Global Seminar Spotlight: Rosalba Rodriguez-Pena
This is a continuation of our "IANR is Global" series, which highlights the many ways internationalization is woven through the Institute of Agriculture and Natural Resources: through research collaboration, government and private industry partnerships, extension work, student educational experiences and the IANR community from around the world.
This edition is specifically focused on the many global voices we have or have invited to campus who will be sharing their expertise through seminars during fall semester 2020. Rosalba Rodriguez-Pena, plant pathology doctoral student, will be giving a seminar on her research on October 26 at 4:00 p.m. as part of the Department of Plant Pathology’s Fall Seminar Series. We appreciate the expertise we are fortunate to have from all over the world, as shown by their many and varied contributions to the work of the university and our continued mission to create a globally engaged institution. To this end, we want to help our campus community get to know each other (and the world) more, starting with these experts.
Where is home for you? Where did you receive your education?
I am from the Dominican Republic, a beautiful island in the Caribbean Sea. I got my bachelor's degree in agronomic engineering and my master's in integrated pest management both from Universidad Autonoma de Santo Domingo.
Tell us a little about your path to where you are now.
I worked at (my country’s) Ministry of Agriculture for seven years. My duties included international trade regulations, pest risk assessment, and inspections of quarantine's measures. However, I always found time to do the research side. I participated in projects that focus on the development of biological fungi control. Also, I worked on viral disease distribution and epidemiology. I had the opportunity to meet an excellent Dominican researcher, Graciella Godoy, who guided me to Nebraska's top-notch plant pathology training program to work with the outstanding Dr. Hernan Garcia-Ruiz.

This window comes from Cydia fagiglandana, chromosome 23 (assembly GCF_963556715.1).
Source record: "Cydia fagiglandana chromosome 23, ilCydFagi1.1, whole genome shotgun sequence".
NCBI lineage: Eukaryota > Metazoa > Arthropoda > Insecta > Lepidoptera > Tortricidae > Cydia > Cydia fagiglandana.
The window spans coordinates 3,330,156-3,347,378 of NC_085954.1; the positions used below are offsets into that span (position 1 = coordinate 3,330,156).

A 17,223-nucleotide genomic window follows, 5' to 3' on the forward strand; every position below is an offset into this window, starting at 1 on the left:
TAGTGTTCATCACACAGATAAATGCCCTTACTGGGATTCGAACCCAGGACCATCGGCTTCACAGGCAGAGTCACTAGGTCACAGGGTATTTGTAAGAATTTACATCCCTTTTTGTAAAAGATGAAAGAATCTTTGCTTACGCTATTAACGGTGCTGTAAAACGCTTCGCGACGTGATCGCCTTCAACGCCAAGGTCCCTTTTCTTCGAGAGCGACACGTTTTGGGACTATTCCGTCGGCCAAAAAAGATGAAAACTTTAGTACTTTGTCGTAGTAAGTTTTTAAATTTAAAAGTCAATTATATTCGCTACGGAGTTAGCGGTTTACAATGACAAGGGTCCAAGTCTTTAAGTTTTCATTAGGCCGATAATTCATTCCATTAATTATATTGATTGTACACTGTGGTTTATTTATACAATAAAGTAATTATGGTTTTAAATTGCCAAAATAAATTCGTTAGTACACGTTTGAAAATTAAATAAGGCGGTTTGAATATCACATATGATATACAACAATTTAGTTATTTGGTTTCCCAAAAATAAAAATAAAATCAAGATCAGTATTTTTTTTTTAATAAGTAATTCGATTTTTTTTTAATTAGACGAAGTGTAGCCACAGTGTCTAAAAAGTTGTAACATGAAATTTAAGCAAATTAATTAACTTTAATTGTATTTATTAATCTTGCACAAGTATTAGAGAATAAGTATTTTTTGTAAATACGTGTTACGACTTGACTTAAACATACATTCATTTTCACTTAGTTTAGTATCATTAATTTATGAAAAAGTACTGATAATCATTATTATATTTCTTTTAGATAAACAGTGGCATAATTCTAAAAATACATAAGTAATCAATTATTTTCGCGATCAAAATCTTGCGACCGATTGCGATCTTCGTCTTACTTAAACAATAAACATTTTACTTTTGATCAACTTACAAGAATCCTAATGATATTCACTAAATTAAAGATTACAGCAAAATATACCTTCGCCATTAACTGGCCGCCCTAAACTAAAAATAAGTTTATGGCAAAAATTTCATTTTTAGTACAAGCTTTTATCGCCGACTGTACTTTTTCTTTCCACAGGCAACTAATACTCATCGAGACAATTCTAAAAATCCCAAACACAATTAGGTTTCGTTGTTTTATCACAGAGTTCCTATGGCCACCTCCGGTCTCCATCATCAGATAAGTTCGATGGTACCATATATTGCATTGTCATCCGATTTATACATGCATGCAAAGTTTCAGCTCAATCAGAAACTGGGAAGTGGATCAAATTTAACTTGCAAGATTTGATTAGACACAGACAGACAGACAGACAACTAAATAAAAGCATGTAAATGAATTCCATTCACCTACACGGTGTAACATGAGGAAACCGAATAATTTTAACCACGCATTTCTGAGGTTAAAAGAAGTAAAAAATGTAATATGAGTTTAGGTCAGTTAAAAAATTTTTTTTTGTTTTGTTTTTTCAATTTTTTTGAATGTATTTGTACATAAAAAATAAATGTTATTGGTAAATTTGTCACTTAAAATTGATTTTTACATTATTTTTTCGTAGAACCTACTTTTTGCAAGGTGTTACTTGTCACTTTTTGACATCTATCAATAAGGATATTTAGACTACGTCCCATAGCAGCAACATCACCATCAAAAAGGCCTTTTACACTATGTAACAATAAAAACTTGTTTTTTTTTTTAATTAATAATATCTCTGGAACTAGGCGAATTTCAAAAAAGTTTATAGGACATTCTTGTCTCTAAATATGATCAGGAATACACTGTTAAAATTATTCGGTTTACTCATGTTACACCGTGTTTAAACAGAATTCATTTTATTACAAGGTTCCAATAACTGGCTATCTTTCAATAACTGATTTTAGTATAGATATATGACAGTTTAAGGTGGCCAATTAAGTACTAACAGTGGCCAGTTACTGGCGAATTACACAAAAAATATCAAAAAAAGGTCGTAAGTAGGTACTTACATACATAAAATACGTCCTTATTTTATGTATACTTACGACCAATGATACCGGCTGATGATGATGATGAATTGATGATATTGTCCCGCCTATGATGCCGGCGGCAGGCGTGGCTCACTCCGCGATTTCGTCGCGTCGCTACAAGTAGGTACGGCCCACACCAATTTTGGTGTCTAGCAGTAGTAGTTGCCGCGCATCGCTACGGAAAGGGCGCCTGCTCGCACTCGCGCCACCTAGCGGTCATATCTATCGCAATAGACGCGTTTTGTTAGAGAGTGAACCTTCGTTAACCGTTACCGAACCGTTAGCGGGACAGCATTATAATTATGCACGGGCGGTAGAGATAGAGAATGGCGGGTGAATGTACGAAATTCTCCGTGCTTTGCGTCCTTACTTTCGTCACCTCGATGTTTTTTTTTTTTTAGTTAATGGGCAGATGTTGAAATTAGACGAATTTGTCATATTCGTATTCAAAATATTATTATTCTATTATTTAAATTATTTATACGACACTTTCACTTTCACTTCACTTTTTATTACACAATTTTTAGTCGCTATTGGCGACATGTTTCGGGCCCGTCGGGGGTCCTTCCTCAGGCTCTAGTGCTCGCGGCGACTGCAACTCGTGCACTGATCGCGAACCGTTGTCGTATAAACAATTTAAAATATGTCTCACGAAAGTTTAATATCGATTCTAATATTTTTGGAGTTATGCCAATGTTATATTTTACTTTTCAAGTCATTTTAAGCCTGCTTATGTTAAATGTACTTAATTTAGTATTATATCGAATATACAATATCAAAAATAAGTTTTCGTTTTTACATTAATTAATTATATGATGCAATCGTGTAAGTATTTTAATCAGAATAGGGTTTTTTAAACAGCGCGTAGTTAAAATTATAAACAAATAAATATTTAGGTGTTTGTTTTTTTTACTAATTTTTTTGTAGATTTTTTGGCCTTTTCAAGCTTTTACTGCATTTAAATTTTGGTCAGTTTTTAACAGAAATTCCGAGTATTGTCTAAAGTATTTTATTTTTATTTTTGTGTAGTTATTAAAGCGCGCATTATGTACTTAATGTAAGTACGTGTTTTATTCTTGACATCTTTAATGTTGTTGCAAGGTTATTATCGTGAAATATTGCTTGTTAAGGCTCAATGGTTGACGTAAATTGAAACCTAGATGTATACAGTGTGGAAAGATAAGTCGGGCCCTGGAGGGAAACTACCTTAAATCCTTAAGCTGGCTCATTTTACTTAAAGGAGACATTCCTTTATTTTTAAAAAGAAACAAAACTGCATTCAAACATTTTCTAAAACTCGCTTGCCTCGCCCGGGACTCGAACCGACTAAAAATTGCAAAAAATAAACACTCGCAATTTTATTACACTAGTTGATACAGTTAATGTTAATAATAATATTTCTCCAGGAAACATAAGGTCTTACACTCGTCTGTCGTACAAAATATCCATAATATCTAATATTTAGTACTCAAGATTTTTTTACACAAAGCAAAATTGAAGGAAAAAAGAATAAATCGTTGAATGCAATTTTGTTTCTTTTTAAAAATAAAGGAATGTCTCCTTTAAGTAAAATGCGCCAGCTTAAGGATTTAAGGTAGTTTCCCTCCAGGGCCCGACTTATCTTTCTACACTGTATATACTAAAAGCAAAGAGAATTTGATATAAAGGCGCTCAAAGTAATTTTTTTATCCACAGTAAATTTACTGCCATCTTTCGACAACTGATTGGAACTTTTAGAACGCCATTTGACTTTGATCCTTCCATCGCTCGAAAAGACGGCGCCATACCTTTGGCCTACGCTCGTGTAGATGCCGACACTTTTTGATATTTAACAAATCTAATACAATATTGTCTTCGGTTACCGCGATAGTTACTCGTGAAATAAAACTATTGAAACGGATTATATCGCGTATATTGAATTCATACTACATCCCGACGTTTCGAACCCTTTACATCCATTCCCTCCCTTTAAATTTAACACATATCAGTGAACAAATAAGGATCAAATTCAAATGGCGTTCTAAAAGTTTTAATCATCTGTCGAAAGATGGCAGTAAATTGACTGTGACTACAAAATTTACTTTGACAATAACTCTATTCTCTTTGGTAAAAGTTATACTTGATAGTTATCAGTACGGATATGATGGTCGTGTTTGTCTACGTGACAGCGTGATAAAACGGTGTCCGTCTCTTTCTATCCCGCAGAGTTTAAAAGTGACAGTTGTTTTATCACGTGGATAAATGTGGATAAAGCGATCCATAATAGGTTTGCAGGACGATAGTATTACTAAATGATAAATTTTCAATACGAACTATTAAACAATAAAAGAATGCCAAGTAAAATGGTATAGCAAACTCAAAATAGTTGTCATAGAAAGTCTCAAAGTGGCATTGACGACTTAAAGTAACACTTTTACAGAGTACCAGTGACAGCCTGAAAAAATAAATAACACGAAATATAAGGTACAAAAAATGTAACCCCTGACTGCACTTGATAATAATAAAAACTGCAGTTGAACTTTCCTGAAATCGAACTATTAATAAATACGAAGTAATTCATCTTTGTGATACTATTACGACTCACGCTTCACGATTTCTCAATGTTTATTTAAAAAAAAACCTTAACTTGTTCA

What is something people don't know (or that you wish they knew) about where you're from? I wish people would realize that there are brilliant and very organized people there, in the Dominican Republic.
Why is it important for institutions like the University of Nebraska to create opportunities to hear from people with experience from different parts of the world?
As plant pathologists, we study plant diseases. But I think it is essential to listen to people that deal with the pathogens in the field—about the experiences in disease management and how they want science to help them. Without that, we might find solutions, but not for the real problems in the field.
What is one piece of advice you would share with students, especially those who are interested in an international career?
Being an international student is an arduous journey. It requires being far away from your family and friends; I am here far away from my son and fiancé. If you want to succeed, you need to make sure that this is what you really want. Also, it helps if you have a friend network that supports you during the down periods. Do not be too hard with yourself as you adapt; give yourself time to grow. Try to have good communication with your PI and your peers. You will spend a lot of time with them, so enjoying the time together is vital. Work hard, read a lot, but do not forget to take care of your physical health…just as essential is your mental health. Set aside time to pray, walk in the park, or just lay down on the grass.
We encourage the campus community to attend Rosalba’s webinar at 4:00 p.m. on October 206 via Zoom.
Are you giving a seminar in fall 2020 (or the future) and have an international element to your work, studies or experiences you'd like to share, please contact Brianne at firstname.lastname@example.org.